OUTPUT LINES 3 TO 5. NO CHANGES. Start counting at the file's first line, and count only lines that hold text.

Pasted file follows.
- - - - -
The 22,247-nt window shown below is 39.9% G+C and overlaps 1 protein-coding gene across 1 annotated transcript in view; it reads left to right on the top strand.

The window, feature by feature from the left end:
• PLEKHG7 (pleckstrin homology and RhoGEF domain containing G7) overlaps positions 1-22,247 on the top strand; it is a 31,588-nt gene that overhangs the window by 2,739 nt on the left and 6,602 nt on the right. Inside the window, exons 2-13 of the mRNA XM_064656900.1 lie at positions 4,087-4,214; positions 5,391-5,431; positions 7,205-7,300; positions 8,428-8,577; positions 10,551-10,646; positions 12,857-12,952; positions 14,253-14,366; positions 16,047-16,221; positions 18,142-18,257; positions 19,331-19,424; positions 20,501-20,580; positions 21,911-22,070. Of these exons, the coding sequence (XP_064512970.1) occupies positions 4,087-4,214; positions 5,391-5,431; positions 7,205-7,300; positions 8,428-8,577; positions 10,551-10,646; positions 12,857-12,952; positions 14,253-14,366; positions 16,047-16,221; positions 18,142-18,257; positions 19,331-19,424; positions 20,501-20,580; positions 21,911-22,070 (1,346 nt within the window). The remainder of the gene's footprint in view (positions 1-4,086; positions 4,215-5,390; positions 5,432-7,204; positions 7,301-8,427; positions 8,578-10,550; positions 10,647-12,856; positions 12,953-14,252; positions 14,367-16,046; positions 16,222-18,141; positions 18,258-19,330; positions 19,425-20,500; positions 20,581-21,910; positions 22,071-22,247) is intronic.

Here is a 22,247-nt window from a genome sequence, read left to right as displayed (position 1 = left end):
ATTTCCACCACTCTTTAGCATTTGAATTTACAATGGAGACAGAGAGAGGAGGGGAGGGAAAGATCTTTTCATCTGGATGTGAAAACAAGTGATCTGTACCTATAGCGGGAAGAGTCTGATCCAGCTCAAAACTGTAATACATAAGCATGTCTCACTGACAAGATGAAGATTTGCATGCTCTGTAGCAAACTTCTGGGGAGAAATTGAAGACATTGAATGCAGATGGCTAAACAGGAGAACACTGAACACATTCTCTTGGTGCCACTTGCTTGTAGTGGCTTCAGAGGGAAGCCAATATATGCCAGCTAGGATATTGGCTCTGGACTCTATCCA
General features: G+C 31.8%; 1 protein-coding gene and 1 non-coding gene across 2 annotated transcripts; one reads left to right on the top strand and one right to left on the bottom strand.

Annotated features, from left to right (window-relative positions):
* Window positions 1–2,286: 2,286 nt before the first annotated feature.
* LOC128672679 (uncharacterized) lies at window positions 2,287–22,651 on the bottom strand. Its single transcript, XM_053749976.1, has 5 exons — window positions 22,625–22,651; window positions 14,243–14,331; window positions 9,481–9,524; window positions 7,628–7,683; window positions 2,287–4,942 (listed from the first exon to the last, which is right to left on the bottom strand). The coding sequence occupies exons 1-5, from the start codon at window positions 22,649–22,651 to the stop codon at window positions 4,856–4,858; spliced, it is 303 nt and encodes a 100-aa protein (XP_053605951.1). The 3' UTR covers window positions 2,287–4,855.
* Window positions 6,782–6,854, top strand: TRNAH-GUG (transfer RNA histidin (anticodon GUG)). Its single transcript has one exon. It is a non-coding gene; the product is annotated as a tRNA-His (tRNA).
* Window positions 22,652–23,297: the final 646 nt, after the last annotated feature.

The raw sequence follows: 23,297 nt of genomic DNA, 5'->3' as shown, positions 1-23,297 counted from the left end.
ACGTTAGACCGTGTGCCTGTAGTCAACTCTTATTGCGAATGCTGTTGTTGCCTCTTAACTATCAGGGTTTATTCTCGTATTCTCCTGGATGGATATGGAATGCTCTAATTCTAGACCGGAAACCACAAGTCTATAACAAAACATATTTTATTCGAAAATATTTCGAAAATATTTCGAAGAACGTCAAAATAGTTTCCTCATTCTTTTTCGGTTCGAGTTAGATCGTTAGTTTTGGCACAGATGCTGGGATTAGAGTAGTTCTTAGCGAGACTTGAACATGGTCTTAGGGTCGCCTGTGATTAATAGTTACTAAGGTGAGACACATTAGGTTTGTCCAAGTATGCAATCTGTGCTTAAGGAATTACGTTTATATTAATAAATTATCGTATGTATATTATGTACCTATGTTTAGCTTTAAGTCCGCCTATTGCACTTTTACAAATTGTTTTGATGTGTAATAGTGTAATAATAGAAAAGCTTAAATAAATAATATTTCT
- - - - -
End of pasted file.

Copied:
• PLEKHG7 (pleckstrin homology and RhoGEF domain containing G7) overlaps positions 1-22,247 on the top strand; it is a 31,588-nt gene that overhangs the window by 2,739 nt on the left and 6,602 nt on the right. Inside the window, exons 2-13 of the mRNA XM_064656900.1 lie at positions 4,087-4,214; positions 5,391-5,431; positions 7,205-7,300; positions 8,428-8,577; positions 10,551-10,646; positions 12,857-12,952; positions 14,253-14,366; positions 16,047-16,221; positions 18,142-18,257; positions 19,331-19,424; positions 20,501-20,580; positions 21,911-22,070. Of these exons, the coding sequence (XP_064512970.1) occupies positions 4,087-4,214; positions 5,391-5,431; positions 7,205-7,300; positions 8,428-8,577; positions 10,551-10,646; positions 12,857-12,952; positions 14,253-14,366; positions 16,047-16,221; positions 18,142-18,257; positions 19,331-19,424; positions 20,501-20,580; positions 21,911-22,070 (1,346 nt within the window). The remainder of the gene's footprint in view (positions 1-4,086; positions 4,215-5,390; positions 5,432-7,204; positions 7,301-8,427; positions 8,578-10,550; positions 10,647-12,856; positions 12,953-14,252; positions 14,367-16,046; positions 16,222-18,141; positions 18,258-19,330; positions 19,425-20,500; positions 20,581-21,910; positions 22,071-22,247) is intronic.

Here is a 22,247-nt window from a genome sequence, read left to right as displayed (position 1 = left end):
ATTTCCACCACTCTTTAGCATTTGAATTTACAATGGAGACAGAGAGAGGAGGGGAGGGAAAGATCTTTTCATCTGGATGTGAAAACAAGTGATCTGTACCTATAGCGGGAAGAGTCTGATCCAGCTCAAAACTGTAATACATAAGCATGTCTCACTGACAAGATGAAGATTTGCATGCTCTGTAGCAAACTTCTGGGGAGAAATTGAAGACATTGAATGCAGATGGCTAAACAGGAGAACACTGAACACATTCTCTTGGTGCCACTTGCTTGTAGTGGCTTCAGAGGGAAGCCAATATATGCCAGCTAGGATATTGGCTCTGGACTCTATCCA